Scott Brown and Mitt Romney on July 2. (Jessica Rinaldi/The Boston Globe via Getty Images)

Over the weekend, the campaign of New Hampshire Senate candidate (and former senator) Scott Brown (R) decided to pick a particularly ill-advised fight.

There is a super PAC called Mayday PAC, which has the paradoxical goal of rooting out big money from our political system. To that end, the PAC has endorsed the long-shot candidacy of Jim Rubens, Brown's opponent who has pledged to back campaign finance reform. Rubens is touted on Mayday mail pieces as a "small business owner and entrepreneur." Brown is described as "Former Washington lobbyist and Massachusetts senator."

That's the ill-advised fight Brown decided to pick. His campaign manager, Colin Reed, sent a letter to Mayday PAC's Lawrence Lessig, a professor at Harvard. "Scott Brown is not nor has he ever been a lobbyist. Ever," Reed writes. "We call on you to immediately cease and desist with the mailer in question, and to use one of your various media appearances as a purported authority on ethics to retract your falsehood."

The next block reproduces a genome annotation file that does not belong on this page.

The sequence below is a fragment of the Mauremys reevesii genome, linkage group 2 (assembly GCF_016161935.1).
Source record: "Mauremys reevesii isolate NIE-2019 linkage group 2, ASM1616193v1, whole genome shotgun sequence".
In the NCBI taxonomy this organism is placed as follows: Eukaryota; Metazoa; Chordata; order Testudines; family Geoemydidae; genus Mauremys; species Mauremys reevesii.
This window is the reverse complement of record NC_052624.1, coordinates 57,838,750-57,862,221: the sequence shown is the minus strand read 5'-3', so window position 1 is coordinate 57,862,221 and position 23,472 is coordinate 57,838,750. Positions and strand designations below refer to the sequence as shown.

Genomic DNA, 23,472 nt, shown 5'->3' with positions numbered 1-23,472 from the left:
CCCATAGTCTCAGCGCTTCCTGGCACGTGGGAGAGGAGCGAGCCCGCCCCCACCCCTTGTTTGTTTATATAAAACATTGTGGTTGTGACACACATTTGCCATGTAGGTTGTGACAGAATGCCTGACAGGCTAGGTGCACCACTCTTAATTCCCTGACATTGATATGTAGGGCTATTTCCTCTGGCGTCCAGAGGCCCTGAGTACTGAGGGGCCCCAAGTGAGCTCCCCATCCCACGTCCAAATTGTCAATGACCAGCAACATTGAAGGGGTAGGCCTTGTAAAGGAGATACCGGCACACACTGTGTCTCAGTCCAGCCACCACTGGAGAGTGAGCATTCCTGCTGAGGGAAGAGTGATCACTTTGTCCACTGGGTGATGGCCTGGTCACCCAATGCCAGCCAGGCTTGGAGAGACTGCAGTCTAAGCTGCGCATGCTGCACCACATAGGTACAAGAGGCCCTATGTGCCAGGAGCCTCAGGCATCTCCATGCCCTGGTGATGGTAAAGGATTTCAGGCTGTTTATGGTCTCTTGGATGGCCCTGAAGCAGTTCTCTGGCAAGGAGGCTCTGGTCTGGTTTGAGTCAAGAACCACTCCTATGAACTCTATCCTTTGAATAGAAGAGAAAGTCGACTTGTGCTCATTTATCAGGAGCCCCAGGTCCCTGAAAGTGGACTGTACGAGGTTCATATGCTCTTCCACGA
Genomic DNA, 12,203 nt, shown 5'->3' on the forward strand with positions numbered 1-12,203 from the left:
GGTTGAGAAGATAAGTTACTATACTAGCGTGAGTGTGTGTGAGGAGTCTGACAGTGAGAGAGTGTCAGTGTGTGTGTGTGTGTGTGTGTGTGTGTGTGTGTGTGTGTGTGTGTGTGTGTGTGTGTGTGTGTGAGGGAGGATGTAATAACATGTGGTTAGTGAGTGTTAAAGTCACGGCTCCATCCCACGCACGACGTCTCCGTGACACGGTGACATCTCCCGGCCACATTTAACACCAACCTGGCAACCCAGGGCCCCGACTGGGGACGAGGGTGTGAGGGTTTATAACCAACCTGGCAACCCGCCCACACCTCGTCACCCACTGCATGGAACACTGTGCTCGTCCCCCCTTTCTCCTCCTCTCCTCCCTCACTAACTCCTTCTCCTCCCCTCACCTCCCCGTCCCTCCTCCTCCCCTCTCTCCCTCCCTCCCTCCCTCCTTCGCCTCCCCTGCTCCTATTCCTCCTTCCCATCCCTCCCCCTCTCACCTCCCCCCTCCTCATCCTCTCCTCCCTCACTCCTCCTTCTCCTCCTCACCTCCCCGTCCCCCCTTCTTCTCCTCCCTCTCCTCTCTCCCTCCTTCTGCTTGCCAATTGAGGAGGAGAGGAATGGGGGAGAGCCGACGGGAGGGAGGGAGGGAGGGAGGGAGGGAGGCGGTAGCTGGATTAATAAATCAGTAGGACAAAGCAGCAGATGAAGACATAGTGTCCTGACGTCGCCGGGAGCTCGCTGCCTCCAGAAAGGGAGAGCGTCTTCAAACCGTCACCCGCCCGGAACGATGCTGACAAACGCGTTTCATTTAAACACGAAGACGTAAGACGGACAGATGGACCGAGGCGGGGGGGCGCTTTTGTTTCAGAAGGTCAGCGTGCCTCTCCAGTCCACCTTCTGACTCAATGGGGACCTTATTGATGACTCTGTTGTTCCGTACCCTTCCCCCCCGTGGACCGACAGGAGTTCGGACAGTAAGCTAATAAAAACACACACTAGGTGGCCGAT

We don't say this is a foolish fight because Reed is wrong; though the matter is not as cut-and-dry as he suggests (more on this — the actual point of this post! — below). It is a foolish fight because Brown is giving free media attention to an organization that barely registers in the public's consciousness. There's not really any chance Rubens will win this week's Republican primary. (In June, Brown outpolled Rubens 10 to 1.) Meaning that all Brown is doing is getting people to spend the last 48 hours before that election talking about whether he is or is not a lobbyist.